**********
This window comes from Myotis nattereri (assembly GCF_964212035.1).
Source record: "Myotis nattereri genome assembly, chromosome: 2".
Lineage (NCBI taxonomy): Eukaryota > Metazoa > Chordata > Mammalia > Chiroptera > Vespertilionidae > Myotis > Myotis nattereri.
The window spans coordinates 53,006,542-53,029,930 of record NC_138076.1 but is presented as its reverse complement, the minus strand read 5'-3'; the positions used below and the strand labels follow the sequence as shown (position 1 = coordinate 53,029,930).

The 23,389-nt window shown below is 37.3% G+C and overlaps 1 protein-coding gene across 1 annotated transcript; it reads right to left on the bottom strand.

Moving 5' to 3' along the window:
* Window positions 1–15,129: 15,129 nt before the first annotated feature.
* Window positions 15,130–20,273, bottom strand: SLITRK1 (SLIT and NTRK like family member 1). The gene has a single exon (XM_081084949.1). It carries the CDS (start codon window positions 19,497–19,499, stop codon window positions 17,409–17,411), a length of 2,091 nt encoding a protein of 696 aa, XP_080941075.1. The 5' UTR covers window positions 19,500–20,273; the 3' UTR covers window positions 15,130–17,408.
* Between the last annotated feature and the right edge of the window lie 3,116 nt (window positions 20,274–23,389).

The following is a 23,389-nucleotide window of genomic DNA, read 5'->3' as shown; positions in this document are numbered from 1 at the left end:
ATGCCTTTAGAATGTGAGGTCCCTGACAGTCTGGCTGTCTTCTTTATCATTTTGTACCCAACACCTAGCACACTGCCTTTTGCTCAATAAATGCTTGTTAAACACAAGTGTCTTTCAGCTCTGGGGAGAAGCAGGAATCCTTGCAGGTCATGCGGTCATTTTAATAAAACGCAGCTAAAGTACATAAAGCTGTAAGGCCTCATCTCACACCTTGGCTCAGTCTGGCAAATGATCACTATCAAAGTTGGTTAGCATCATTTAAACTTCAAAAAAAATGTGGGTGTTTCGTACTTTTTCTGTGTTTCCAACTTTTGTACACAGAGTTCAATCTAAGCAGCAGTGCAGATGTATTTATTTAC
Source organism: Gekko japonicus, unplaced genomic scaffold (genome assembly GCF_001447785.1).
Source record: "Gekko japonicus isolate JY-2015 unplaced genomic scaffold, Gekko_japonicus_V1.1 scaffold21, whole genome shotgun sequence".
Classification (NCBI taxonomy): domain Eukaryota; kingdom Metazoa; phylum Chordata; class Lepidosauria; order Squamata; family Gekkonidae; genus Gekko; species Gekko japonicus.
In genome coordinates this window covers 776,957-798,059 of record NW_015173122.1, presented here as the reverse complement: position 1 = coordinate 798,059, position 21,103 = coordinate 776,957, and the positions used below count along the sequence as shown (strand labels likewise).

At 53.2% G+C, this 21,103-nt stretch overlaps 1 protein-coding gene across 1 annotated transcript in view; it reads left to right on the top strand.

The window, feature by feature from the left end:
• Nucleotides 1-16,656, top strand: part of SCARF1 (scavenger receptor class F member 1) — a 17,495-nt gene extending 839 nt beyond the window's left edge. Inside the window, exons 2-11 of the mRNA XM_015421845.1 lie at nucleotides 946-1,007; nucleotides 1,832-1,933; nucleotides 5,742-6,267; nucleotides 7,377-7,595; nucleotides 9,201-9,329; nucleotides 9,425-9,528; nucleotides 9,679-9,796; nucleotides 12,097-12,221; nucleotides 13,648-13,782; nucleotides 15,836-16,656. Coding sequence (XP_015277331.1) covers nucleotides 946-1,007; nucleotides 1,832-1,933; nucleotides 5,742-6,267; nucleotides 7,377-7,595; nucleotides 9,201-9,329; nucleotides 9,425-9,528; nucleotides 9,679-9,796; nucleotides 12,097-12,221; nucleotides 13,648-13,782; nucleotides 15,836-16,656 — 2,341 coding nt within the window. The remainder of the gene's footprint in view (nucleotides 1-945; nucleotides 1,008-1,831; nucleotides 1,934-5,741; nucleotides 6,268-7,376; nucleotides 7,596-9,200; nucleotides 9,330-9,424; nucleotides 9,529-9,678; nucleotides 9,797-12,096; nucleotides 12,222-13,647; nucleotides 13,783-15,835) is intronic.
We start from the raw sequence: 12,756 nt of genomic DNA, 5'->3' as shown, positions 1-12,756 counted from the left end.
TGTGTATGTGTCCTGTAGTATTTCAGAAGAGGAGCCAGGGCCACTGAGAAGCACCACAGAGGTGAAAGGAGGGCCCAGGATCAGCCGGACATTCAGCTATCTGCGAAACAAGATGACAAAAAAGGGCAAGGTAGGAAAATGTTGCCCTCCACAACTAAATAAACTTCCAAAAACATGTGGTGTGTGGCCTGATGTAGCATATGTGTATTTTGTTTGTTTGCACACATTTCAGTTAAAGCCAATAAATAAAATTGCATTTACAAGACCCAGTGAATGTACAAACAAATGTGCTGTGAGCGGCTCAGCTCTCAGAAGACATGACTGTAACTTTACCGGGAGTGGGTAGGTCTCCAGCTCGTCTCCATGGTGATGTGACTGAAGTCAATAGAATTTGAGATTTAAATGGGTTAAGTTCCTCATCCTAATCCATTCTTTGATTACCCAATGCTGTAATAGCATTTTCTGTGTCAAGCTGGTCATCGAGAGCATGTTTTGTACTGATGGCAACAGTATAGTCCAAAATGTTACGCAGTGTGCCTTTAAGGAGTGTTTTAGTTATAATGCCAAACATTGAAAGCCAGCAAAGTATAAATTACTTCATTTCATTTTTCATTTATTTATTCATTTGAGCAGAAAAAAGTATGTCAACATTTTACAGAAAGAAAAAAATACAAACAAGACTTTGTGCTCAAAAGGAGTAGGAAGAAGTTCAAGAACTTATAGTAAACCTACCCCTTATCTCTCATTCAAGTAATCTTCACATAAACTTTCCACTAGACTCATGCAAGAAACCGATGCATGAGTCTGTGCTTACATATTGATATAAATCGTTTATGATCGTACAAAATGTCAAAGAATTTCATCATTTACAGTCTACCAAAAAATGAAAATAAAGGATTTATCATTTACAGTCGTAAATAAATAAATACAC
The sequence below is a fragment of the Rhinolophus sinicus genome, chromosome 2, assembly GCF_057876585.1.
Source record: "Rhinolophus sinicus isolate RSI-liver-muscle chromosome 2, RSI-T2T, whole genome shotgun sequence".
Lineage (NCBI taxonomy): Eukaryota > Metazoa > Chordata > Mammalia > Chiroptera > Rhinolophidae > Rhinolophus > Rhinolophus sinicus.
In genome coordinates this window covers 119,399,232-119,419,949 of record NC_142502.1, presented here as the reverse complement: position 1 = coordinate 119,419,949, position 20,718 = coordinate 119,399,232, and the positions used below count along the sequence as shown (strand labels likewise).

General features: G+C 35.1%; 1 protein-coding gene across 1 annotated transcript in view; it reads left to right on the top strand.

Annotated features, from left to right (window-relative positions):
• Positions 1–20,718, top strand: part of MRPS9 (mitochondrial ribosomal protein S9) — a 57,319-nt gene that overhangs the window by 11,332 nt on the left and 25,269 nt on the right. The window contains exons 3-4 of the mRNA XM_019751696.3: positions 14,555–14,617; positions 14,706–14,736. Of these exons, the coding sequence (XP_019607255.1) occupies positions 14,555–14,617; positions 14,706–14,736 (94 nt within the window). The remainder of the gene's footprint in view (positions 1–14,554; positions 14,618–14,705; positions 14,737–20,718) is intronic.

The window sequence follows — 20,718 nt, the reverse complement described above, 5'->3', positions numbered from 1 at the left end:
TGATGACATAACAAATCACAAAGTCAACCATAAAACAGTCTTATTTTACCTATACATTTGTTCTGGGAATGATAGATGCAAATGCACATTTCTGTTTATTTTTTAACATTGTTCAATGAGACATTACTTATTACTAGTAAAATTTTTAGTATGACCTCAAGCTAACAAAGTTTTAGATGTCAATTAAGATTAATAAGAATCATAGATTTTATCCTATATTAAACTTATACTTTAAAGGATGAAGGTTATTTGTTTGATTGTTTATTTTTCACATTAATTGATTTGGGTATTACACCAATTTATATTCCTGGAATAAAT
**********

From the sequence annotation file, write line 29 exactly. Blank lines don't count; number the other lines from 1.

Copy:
TGATGACATAACAAATCACAAAGTCAACCATAAAACAGTCTTATTTTACCTATACATTTGTTCTGGGAATGATAGATGCAAATGCACATTTCTGTTTATTTTTTAACATTGTTCAATGAGACATTACTTATTACTAGTAAAATTTTTAGTATGACCTCAAGCTAACAAAGTTTTAGATGTCAATTAAGATTAATAAGAATCATAGATTTTATCCTATATTAAACTTATACTTTAAAGGATGAAGGTTATTTGTTTGATTGTTTATTTTTCACATTAATTGATTTGGGTATTACACCAATTTATATTCCTGGAATAAAT